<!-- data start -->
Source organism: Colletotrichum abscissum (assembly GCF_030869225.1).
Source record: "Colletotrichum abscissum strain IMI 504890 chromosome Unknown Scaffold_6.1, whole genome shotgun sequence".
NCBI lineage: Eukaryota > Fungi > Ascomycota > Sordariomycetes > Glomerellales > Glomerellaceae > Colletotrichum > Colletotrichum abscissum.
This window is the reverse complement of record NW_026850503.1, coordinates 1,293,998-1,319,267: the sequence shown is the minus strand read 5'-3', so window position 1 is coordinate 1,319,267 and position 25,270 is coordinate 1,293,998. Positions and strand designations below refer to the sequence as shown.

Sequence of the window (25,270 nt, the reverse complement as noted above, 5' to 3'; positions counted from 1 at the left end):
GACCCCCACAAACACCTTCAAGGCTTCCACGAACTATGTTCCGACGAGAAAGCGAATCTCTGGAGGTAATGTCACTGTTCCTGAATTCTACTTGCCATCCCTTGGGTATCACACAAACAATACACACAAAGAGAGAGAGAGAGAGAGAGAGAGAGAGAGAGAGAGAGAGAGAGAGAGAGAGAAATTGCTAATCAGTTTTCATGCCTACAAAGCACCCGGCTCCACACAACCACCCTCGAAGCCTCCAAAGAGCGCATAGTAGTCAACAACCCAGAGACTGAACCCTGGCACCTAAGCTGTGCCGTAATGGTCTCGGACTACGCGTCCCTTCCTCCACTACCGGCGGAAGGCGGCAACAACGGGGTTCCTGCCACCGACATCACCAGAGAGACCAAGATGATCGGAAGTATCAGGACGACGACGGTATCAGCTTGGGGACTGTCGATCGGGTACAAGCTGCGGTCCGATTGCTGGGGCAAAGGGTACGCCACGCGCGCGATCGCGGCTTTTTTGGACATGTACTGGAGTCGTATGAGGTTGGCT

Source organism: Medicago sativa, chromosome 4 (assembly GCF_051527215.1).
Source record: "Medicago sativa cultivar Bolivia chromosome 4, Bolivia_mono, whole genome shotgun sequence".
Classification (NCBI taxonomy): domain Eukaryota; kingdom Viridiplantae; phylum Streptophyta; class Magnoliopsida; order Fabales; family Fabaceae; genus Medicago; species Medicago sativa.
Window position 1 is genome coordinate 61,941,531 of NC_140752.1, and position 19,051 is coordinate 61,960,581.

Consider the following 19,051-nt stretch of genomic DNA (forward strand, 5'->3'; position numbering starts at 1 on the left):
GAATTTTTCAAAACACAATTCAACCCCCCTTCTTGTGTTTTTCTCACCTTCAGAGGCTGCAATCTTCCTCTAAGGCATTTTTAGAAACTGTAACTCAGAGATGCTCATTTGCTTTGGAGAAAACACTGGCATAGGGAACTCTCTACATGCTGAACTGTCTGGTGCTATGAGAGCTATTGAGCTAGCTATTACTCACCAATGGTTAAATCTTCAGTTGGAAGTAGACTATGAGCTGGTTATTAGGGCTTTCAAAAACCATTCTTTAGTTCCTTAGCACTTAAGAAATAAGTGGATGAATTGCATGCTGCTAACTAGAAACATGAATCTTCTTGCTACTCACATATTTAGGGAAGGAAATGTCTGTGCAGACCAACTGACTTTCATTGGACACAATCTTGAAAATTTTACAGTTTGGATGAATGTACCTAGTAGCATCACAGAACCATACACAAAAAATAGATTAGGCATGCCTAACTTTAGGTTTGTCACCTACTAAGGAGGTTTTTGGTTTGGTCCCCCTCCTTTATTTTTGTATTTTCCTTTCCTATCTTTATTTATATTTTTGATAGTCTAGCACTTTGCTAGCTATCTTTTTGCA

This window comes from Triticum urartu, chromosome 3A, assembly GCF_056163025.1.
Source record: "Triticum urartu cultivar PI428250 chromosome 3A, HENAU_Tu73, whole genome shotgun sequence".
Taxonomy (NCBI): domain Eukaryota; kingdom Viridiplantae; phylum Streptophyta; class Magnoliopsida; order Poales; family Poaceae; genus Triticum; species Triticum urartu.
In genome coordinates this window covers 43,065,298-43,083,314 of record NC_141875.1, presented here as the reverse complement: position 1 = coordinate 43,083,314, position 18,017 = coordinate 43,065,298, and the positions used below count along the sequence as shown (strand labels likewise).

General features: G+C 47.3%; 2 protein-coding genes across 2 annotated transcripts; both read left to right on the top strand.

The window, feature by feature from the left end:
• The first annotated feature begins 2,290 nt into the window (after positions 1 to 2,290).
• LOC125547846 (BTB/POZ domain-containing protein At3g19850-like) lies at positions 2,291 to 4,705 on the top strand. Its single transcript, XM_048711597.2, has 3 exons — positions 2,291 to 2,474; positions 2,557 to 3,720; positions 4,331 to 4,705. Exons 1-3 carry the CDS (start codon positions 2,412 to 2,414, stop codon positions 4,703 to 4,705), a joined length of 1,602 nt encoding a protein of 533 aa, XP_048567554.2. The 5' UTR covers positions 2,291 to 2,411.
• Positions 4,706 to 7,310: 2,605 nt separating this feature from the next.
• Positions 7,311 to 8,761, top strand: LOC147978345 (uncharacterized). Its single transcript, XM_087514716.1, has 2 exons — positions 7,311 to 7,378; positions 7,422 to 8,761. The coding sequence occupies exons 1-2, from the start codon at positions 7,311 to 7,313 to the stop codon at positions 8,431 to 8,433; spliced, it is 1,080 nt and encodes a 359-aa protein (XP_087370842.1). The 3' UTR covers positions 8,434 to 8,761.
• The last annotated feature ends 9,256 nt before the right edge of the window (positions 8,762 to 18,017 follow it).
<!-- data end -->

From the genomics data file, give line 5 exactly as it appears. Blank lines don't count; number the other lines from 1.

Sequence of the window (25,270 nt, the reverse complement as noted above, 5' to 3'; positions counted from 1 at the left end):